Living in limbo on the daily commute to Derry
Donegal school principal Marie Lindsay is worried about the possibility of a hard Brexit
Marie Lindsay and her son Denis, from Muff, Co Donegal: “A year ago I was shocked, and now I’m just alarmed.” Photograph: Freya McClements
Brian McDermott at the Border between Bridgend and Derry. “Part of me is still hoping it could be re-run and it may not go through.” Photograph: Freya McClements
“A year ago I was shocked, and now I’m just alarmed,” says Lindsay, who crosses the border every day into Derry where she is the award-winning school principal of St Mary’s College on Northland Road.
For her the Border, after years of peace, had retreated to being a virtually invisible line, significant only for marking the point where the road signage changed from kilometres to miles.
There doesn’t seem to be a clear plan as to what will happen
Suddenly, the Border was “back in people’s psyches”, she tells The Irish Times. In the year since, people on both sides of the Foyle have absorbed currency fluctuations, changes in government and fears of a so-called hard Border.
Today, she hopes that Theresa May’s failure to win an election mandate offers hopes that “there may be a silver lining” after all and that “we might have a better chance of getting a softer Brexit deal”.
“There doesn’t seem to be a clear plan as to what will happen, and I’m alarmed by that lack of clarity, so while I say there may be a glimmer of hope for us, the general feeling is now one of chaos,” she goes on.
Like others working or living in Derry, Lindsay worries that London knows little about their concerns, or cares enough to find out, though the Conservatives’ need for the Democratic Unionist Party may keep Northern Ireland “in their minds”.
Her son, Denis, a self-employed plumber who works on both sides of the Border, worried a year ago that border controls would force him to pick one side or the other.
There is a lot of worry amongst border traders who are producers in food
“I’m still trying to market myself more in Donegal and get more of a client base built in here in case it is a hard Border. But at the same time I’m pricing and taking on jobs in the North and I’ll do that as long as I can,” he goes on.
Donegal chef Brian McDermott has similar concerns. “There is a lot of worry amongst border traders who are producers in food about the freedom of movement of foods, ingredients and produce in general,” he says.
The hope had been that a cross-border northwest food brand could “demonstrate the truth that we are all living and working here within a 30-mile radius, and the border should be immaterial”.
Now, however, food producers, unsure about the future, have begun to raise questions about plans to sign up for a Derry-based project, says McDermott, who heads the North West Regional College’s Foodovation centre in Derry.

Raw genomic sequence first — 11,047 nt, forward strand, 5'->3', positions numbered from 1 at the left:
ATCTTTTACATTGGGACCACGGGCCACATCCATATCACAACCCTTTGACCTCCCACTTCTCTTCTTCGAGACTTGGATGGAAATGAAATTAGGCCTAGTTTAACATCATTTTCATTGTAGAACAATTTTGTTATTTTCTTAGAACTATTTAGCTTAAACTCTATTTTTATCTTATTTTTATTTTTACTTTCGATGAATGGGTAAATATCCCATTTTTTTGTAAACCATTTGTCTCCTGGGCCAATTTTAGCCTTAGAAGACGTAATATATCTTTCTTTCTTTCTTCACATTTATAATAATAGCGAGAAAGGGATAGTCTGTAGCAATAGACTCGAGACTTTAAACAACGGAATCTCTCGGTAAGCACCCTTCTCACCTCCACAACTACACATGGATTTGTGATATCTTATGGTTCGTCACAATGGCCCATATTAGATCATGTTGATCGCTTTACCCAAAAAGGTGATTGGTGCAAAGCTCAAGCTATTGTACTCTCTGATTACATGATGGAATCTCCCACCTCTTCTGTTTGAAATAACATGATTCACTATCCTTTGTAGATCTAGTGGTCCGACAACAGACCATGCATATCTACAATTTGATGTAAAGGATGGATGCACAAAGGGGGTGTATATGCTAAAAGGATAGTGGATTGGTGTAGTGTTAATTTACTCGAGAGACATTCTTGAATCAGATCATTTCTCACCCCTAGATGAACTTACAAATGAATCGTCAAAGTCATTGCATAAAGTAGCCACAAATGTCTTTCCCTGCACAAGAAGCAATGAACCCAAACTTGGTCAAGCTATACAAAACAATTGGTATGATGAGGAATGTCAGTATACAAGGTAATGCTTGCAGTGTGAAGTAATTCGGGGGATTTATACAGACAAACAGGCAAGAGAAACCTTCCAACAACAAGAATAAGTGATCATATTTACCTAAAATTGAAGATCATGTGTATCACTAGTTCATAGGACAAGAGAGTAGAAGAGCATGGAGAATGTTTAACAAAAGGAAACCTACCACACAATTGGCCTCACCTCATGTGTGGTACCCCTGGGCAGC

A father of two who grew up within a stone’s throw of the Border checkpoint at Coshquin – where Patsy Gillespie was killed, along with six soldiers, when he was forced to drive a car bomb into a British Army post in 1990.
A year on, he says he feels more relaxed. “Truthfully, I think now there is a chance it may not happen.I know that sounds a bit far-fetched, but it’s almost as if the severity of it has relaxed.
“It’s as if somebody’s taken things down a notch and allowed a cooling-off period. Part of me is still hoping it could be re-run and it may not go through, and that would be the ultimate result,” he says.
The Irish Government has played “some good politics” by raising the prospect of unity being a possibility, but McDermott puts most of his faith in community action, not politicians.
There is only one Brexit and it’s not hard and it’s not soft
“If there is change, though, it will have to come from below, from people like representatives of farming unions, to local politicians, and from then on up,” McDermott declares.
However, Irwin Armstrong disagrees. The CEO of Ciga Healthcare, a Co Antrim company which exports medical test kits worldwide, campaigned for a Leave vote .
“There is only one Brexit and it’s not hard and it’s not soft. It’s out of the single market, out of the customs union, that is Brexit,” he says, adding that Sinn Féin and probably the SDLP must learn the lessons.
“[They] thought Brexit was more important than the United Kingdom to unionists in Northern Ireland. I think everyone has now learned that the Union comes first and Brexit comes way down the list,” he said.
They believed that Unionists would opt for Irish unity if it meant EU membership: “Unionists don’t care. They’re more interested in the Union than they are in the European Union. That’s the net result of the last election,” he says.